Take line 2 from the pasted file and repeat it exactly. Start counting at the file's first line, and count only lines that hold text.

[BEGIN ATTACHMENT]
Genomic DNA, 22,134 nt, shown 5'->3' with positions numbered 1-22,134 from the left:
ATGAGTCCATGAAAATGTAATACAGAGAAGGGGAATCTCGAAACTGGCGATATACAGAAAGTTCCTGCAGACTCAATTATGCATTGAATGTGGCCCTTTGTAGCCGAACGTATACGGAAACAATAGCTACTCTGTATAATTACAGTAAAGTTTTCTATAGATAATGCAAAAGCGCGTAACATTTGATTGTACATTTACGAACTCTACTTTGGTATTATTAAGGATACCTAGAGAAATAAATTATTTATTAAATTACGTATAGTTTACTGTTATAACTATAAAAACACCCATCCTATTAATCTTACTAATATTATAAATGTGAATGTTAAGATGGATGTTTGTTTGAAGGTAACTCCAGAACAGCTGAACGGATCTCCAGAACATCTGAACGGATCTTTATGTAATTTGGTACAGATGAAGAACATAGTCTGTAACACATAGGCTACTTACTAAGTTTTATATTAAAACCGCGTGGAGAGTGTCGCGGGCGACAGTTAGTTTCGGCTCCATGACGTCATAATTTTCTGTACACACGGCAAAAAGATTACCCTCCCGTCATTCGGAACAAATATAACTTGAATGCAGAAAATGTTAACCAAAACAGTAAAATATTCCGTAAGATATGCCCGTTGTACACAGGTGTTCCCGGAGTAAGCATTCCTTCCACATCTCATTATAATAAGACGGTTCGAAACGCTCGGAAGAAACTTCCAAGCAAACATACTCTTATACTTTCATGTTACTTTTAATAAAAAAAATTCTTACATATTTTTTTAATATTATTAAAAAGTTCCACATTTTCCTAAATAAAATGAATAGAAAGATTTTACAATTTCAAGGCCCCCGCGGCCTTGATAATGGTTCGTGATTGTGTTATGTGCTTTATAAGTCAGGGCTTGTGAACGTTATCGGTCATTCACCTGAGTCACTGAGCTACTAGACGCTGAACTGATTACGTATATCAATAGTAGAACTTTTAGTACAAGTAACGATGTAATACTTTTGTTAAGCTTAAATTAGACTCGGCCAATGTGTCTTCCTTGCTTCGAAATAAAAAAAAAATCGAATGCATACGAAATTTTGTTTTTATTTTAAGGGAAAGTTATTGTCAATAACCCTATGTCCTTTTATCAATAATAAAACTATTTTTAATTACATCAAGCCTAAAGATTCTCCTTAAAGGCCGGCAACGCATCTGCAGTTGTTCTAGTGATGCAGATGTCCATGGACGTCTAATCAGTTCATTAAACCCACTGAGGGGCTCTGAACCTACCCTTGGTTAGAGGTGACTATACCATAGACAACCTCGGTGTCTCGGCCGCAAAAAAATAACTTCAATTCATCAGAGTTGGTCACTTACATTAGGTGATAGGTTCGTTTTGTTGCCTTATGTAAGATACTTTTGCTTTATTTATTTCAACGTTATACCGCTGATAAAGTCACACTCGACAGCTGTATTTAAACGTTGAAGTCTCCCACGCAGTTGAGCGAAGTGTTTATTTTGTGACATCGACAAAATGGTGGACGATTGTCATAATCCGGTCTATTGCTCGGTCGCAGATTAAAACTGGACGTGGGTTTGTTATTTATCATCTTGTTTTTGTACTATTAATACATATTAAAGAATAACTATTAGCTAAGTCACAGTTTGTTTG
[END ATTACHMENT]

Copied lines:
ATGAGTCCATGAAAATGTAATACAGAGAAGGGGAATCTCGAAACTGGCGATATACAGAAAGTTCCTGCAGACTCAATTATGCATTGAATGTGGCCCTTTGTAGCCGAACGTATACGGAAACAATAGCTACTCTGTATAATTACAGTAAAGTTTTCTATAGATAATGCAAAAGCGCGTAACATTTGATTGTACATTTACGAACTCTACTTTGGTATTATTAAGGATACCTAGAGAAATAAATTATTTATTAAATTACGTATAGTTTACTGTTATAACTATAAAAACACCCATCCTATTAATCTTACTAATATTATAAATGTGAATGTTAAGATGGATGTTTGTTTGAAGGTAACTCCAGAACAGCTGAACGGATCTCCAGAACATCTGAACGGATCTTTATGTAATTTGGTACAGATGAAGAACATAGTCTGTAACACATAGGCTACTTACTAAGTTTTATATTAAAACCGCGTGGAGAGTGTCGCGGGCGACAGTTAGTTTCGGCTCCATGACGTCATAATTTTCTGTACACACGGCAAAAAGATTACCCTCCCGTCATTCGGAACAAATATAACTTGAATGCAGAAAATGTTAACCAAAACAGTAAAATATTCCGTAAGATATGCCCGTTGTACACAGGTGTTCCCGGAGTAAGCATTCCTTCCACATCTCATTATAATAAGACGGTTCGAAACGCTCGGAAGAAACTTCCAAGCAAACATACTCTTATACTTTCATGTTACTTTTAATAAAAAAAATTCTTACATATTTTTTTAATATTATTAAAAAGTTCCACATTTTCCTAAATAAAATGAATAGAAAGATTTTACAATTTCAAGGCCCCCGCGGCCTTGATAATGGTTCGTGATTGTGTTATGTGCTTTATAAGTCAGGGCTTGTGAACGTTATCGGTCATTCACCTGAGTCACTGAGCTACTAGACGCTGAACTGATTACGTATATCAATAGTAGAACTTTTAGTACAAGTAACGATGTAATACTTTTGTTAAGCTTAAATTAGACTCGGCCAATGTGTCTTCCTTGCTTCGAAATAAAAAAAAAATCGAATGCATACGAAATTTTGTTTTTATTTTAAGGGAAAGTTATTGTCAATAACCCTATGTCCTTTTATCAATAATAAAACTATTTTTAATTACATCAAGCCTAAAGATTCTCCTTAAAGGCCGGCAACGCATCTGCAGTTGTTCTAGTGATGCAGATGTCCATGGACGTCTAATCAGTTCATTAAACCCACTGAGGGGCTCTGAACCTACCCTTGGTTAGAGGTGACTATACCATAGACAACCTCGGTGTCTCGGCCGCAAAAAAATAACTTCAATTCATCAGAGTTGGTCACTTACATTAGGTGATAGGTTCGTTTTGTTGCCTTATGTAAGATACTTTTGCTTTATTTATTTCAACGTTATACCGCTGATAAAGTCACACTCGACAGCTGTATTTAAACGTTGAAGTCTCCCACGCAGTTGAGCGAAGTGTTTATTTTGTGACATCGACAAAATGGTGGACGATTGTCATAATCCGGTCTATTGCTCGGTCGCAGATTAAAACTGGACGTGGGTTTGTTATTTATCATCTTGTTTTTGTACTATTAATACATATTAAAGAATAACTATTAGCTAAGTCACAGTTTGTTTG